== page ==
We just wanted to take a moment to share and celebrate the on-going mission at the Olive Way during these challenging times with the whole congregation. Whilst the doors to the Olive Way may be closed, there are still things happening.
The Olive Way has been working with the Salvation Army to help provide hot take-away meals during the week. In addition Peter Blair has continued to meet people at the Salvos and keep in touch. He has also regularly contacted participants by phone to check on how they are travelling
The Pastoral Care committee has also sought to put people in touch with each other – helping facilitate social support networks. Peter Blair has also been regularly keeping in touch with our valued volunteers.
One project which we have implemented has involved collecting and distributing mobile phones. This came from a desire to maintain social connection for participants – a value that is at the heart of the Olive Way. This has been helped by a grant from the Inner North Community Foundation. Peter Blair has given out a number of mobiles which have SIM cards included.
A few stories help illustrate some outcomes from this project:
One was a single mother of four children living in Brunswick. A significant portion of her Centrelink income goes on her rent leaving a small amount to cover groceries, medicine, utilities and other needs. She had spoken to her landlord about the government moratorium on evictions, but the landlord said that he would not be honouring it and there would be no change to her rental situation. She had a very old phone and was paying premium prepaid prices to connect. Consequently she rarely had any credit on her phone and would instead use other people’s phones to make appointments or contact whomever she needed. She said she was constantly embarrassed to have to ask and to make private calls when there were people listening to her conversations. We were able to offer her a year’s worth of unlimited text and phone time, with a small amount of data (we keep our wifi on and available at the church door as ’spill-over’ wifi, which she also uses). She was also able to have a more modern phone.
A second story was an elderly woman who would come to Olive Way on occasions. Since the shut downs and the restrictions she was feeling increasingly isolated. She would normally keep herself busy during the week by attending places such as the Neighbourhood House, the Multicultural Women’s Sewing Group at Brunswick Baptist, Olive Way, and Brunswick Salvos. Due to the restrictions none of these options were available to her. I would meet her at the lunch distribution at Salvos and she would tell me what was happening for her. She told me she really missed the sewing group in particular, and that it was her lifeline. She had an ancient phone that would constantly drain of charge, meaning it would not last more than a few minutes without being plugged in. We were eventually able to provide her with a newer phone that kept it’s charge and was also able to have Zoom installed on it. The next week I saw her again and her face was completely different. She was smiling and very excited to have been able to connect to the sewing group over Zoom.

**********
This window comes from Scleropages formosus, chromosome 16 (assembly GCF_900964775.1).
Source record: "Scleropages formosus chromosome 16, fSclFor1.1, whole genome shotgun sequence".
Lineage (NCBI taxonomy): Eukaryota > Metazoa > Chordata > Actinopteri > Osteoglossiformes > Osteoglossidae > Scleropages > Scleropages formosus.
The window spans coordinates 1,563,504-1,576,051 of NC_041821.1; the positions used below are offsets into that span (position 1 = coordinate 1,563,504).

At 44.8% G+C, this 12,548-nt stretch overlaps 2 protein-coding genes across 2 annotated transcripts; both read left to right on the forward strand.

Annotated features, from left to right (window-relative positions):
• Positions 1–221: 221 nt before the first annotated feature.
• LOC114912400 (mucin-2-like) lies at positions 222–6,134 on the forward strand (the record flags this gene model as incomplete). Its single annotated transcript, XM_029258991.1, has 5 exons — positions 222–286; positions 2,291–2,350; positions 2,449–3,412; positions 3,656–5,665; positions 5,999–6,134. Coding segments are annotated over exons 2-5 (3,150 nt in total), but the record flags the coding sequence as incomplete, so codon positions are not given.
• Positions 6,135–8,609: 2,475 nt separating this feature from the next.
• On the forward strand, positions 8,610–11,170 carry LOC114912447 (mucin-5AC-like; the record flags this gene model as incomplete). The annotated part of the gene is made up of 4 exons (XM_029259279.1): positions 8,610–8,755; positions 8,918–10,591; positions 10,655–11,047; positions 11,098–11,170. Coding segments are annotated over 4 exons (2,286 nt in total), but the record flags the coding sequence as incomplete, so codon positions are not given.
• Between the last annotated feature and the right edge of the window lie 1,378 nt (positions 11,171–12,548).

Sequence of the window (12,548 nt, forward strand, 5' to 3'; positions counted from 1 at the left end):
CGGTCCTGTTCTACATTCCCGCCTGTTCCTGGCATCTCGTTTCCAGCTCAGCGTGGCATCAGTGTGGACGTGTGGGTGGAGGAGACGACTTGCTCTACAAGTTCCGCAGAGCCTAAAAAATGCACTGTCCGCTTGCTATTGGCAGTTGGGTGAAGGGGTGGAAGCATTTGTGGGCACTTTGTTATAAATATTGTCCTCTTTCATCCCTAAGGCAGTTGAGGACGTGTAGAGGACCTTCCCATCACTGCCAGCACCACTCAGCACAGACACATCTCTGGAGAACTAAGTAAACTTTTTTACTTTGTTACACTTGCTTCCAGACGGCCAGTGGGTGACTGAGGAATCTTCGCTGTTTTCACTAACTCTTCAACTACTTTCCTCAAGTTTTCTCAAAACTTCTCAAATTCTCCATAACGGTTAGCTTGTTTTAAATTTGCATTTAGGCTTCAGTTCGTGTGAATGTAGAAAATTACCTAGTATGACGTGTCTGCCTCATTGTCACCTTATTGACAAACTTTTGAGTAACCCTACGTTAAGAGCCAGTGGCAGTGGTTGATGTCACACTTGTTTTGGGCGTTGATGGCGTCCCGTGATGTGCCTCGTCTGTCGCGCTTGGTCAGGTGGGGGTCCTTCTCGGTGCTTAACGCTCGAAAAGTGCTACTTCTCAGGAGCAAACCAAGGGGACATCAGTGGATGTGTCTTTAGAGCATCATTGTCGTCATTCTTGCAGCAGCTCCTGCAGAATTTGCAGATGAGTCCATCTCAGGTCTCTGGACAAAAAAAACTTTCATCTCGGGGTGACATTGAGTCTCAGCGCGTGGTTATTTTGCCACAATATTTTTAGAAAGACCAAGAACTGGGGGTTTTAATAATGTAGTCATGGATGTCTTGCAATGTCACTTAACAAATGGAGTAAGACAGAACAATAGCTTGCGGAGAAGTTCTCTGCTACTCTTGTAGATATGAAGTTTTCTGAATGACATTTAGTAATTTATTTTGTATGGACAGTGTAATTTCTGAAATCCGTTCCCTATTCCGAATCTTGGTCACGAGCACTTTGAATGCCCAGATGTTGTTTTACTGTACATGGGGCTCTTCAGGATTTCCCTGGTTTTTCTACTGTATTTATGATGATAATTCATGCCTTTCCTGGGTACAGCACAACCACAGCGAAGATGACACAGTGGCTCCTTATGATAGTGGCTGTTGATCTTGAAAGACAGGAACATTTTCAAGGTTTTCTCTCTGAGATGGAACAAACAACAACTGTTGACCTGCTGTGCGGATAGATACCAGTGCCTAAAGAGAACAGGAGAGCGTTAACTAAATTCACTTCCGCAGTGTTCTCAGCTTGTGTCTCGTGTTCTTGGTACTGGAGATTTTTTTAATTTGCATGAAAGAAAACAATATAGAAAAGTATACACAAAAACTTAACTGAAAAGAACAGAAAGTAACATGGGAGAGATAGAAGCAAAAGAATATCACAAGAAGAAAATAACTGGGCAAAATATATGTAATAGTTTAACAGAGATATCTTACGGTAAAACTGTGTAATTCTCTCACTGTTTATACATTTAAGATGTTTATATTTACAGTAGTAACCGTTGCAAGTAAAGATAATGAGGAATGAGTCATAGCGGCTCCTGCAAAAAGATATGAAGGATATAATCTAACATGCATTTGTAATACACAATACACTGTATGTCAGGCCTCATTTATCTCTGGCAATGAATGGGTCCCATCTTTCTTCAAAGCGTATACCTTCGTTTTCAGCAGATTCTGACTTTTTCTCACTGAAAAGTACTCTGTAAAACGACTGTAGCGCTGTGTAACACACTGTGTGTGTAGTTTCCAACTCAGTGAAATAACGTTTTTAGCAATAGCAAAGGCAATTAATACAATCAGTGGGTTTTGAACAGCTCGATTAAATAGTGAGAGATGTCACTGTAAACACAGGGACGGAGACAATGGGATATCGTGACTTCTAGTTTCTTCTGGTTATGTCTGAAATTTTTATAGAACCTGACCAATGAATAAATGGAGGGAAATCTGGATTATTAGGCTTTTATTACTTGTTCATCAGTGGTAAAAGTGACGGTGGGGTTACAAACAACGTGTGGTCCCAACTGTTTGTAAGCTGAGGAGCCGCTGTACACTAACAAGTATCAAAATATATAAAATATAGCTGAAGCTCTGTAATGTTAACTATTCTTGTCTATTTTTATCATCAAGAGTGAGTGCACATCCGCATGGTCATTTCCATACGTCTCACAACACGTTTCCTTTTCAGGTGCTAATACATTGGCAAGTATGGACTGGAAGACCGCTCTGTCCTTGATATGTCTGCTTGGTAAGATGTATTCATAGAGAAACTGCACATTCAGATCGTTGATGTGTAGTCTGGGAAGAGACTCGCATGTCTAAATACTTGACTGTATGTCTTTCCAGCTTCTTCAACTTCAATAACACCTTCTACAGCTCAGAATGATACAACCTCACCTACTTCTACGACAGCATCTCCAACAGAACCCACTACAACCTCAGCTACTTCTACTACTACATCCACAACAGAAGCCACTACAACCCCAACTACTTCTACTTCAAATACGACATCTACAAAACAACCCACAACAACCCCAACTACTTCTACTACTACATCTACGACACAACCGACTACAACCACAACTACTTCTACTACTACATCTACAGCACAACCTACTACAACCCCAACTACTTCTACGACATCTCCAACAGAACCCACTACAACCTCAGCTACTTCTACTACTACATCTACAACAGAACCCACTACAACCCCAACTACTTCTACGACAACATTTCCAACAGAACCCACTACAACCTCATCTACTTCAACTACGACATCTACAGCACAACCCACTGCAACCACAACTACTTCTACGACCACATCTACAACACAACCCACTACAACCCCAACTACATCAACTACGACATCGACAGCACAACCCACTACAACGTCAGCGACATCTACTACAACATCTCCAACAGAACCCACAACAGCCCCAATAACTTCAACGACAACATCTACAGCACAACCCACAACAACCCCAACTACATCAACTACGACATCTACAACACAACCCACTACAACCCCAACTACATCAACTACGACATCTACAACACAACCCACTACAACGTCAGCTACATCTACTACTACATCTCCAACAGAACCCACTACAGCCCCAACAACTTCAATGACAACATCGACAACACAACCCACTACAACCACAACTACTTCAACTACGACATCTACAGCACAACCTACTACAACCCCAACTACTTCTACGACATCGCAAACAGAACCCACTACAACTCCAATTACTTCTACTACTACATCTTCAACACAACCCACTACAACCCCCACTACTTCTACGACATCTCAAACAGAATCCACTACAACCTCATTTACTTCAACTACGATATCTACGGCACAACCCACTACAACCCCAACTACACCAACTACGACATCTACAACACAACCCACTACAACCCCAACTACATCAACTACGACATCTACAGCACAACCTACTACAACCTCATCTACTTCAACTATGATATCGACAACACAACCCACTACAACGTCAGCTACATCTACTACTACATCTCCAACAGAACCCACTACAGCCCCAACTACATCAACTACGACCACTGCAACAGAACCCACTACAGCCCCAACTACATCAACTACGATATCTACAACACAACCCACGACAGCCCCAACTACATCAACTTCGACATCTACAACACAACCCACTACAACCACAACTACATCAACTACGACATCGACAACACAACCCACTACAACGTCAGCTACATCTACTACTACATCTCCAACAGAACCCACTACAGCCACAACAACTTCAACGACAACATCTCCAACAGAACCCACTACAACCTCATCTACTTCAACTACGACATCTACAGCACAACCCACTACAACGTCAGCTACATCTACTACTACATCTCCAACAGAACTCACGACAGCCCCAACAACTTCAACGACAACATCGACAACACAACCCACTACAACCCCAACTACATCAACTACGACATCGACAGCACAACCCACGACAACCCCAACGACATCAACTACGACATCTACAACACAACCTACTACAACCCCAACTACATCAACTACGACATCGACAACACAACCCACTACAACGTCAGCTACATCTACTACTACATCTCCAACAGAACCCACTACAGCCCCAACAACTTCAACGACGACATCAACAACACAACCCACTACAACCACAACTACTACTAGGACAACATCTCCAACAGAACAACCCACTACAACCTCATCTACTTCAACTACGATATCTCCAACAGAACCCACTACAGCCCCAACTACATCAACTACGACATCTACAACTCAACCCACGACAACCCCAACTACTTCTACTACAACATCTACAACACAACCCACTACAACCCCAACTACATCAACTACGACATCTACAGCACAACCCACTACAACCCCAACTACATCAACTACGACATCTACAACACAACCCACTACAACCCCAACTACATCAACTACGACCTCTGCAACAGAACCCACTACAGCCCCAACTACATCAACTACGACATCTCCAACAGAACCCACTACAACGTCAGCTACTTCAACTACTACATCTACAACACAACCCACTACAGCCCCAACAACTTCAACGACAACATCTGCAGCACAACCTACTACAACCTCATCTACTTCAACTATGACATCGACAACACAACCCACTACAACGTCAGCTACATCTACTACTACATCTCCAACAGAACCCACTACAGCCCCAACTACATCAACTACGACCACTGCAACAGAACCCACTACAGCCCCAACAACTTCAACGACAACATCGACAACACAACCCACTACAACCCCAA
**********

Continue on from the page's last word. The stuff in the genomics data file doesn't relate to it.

A final anecdote is of an elderly homeless man who attends the Olive Way regularly. He had no income, no Centrelink, and a series of chronic health conditions. He was ineligible for any phone service as he had no ID or any way of verifying his identity to the phone companies. Eventually he was provided with a basic phone through another Uniting Church Pastor (signed up in her name), but he was concerned about contracting the virus due to his many health complications. He asked us if we had a phone that could take the COVIDsafe app. We were eventually able to provide him with one which could install the App. He was relieved, and whilst the effectiveness of the app is debatable, it meant that he felt safer to go about his daily business with less fear.
Another Olive Way linked activity that has continued to keep in touch and support its participants has been the Olive Arts Collective. The team has continued to phone , text and email the artists who are part of the program. This has provided encouragement to the artists and has been backed up, in some instances, with the provision of art materials.
Recently one of the artists, Graeme Laming, contacted Ann Soo and sent her some of his work. Graeme has been a regular at The Olive Arts Collective. He has been painting for a long time and has missed being at the Olive Arts. He wanted to share some of his work – and you can see some photos of his works below. They will also be featured in the Tower Room Window installation soon.
Whilst the Olive Arts Collective has been keeping in touch with a number of the artists it is not resting and has now started offering Zoom meetings for artists to gather and celebrate the work they are creating in isolation.
For more Olive Way news – visit the Olive Way page.